OSLI Retina

May/June 2013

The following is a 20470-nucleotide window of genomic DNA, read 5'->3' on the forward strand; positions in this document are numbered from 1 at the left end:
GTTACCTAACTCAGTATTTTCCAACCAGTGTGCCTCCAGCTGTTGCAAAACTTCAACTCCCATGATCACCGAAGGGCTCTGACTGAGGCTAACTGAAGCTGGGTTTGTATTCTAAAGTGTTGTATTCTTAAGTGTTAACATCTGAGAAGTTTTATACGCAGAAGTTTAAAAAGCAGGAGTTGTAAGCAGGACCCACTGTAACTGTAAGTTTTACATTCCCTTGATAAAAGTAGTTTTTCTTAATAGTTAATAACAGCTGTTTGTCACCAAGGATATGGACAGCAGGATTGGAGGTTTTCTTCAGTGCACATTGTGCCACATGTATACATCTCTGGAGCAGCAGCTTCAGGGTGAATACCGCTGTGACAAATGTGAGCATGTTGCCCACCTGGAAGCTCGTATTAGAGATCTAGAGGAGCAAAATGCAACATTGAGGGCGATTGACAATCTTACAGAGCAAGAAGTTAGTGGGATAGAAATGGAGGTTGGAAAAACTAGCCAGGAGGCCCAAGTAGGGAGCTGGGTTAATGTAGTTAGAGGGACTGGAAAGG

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Practical Retina Incorporating current trials and technology into clinical practice Current concepts in managing wet AMD suboptimally responsive to anti-VEGF therapy by James C. Major Jr., MD, PhD Seenu M. Hariprasad Practical Retina Editor For our second Practical Retina column, Dr. James C. Major from Houston, Texas, was asked to comment on the current management of wet AMD patients who are suboptimal responders to anti-VEGF therapy. We are all aware that there is great discussion and wide variability regarding how we define suboptimal responders. Regardless of the definition, we can agree that there are numerous patients in our practices who do not respond as well as expected — either based on visual acuity, imaging, or dosing frequency. At ASRS last fall, Dr. Major presented research on this topic, and he will summarize his findings in this column. I am certain that his insights and review of new clinical trial data will be educational for the entire retina community. Seenu M. Hariprasad, MD Drugs that target vascular endothelial growth factor — bevacizumab, ranibizumab, and most recently aflibercept — have revolutionized the management of neovascular age-related macular degeneration, causing a positive response in many patients. Nevertheless, many patients with wet AMD experience persistent vascular leakage despite treatment with a monthly injection of an anti-VEGF. This poses an everyday challenge to their care providers. James C. Major Jr. The 2012 Preferences and Trends Survey administered by the American Society of Retina Specialists revealed that 66.5% of retina specialists use bevacizumab monotherapy to treat typical wet AMD with subfoveal choroidal neovascularization (CNV) of up to 1 disc diameter in size. Of the survey respondents, 44% indicated that they would recommend a switch to aflibercept after previous non-response to bevacizumab monotherapy. Switching was needed in the case of persistent cysts, subretinal fluid, or pigment epithelial detachment (PED), with subretinal fluid being the strongest determiner to switch. In the Comparison of AMD Treatments Trials (CATT), vascular leakage persisted at 1 year in more than half of study participants: 53% in the ranibizumab group and 71% in the bevacizumab group. Thus, many patients with wet AMD respond suboptimally to continued anti-VEGF therapy. Some patients may incompletely anatomically respond with improvement in measured OCT leakage, while other patients show essentially no improvement. Tachyphylaxis, differences in anti-VEGF drug levels between patients, and the rate of medication clearance can theoretically help to explain these suboptimal results. More importantly, what can be done to manage disease in these patients? Because we assume that better anatomical results (eg, no diffuse or intraretinal cysts, subretinal fluid, or pigment epithelial detachment) translate to better visual results, it becomes important to dry the macula. In the PIER study, eyes with no qualitative optical coherence tomography activity showed an improved visual outcome compared with those exhibiting OCT activity.1 There are essentially three approaches for accomplishing this goal. The first approach would be to increase the frequency of the anti-VEGF injection regimen. Clinically, this amounts to injecting with a biweekly bevacizumab injection or alternating monthly ranibizumab with monthly bevacizumab for net biweekly anti-VEGF injection. The improvement in drug binding has been theoretically summarized and anecdotal evidence exists, but clinical prospective data are lacking.2 Moreover, the treatment doi: 10.3928/23258160-20130503-01 May/June 2013 • Vol. 44, No. 3 225

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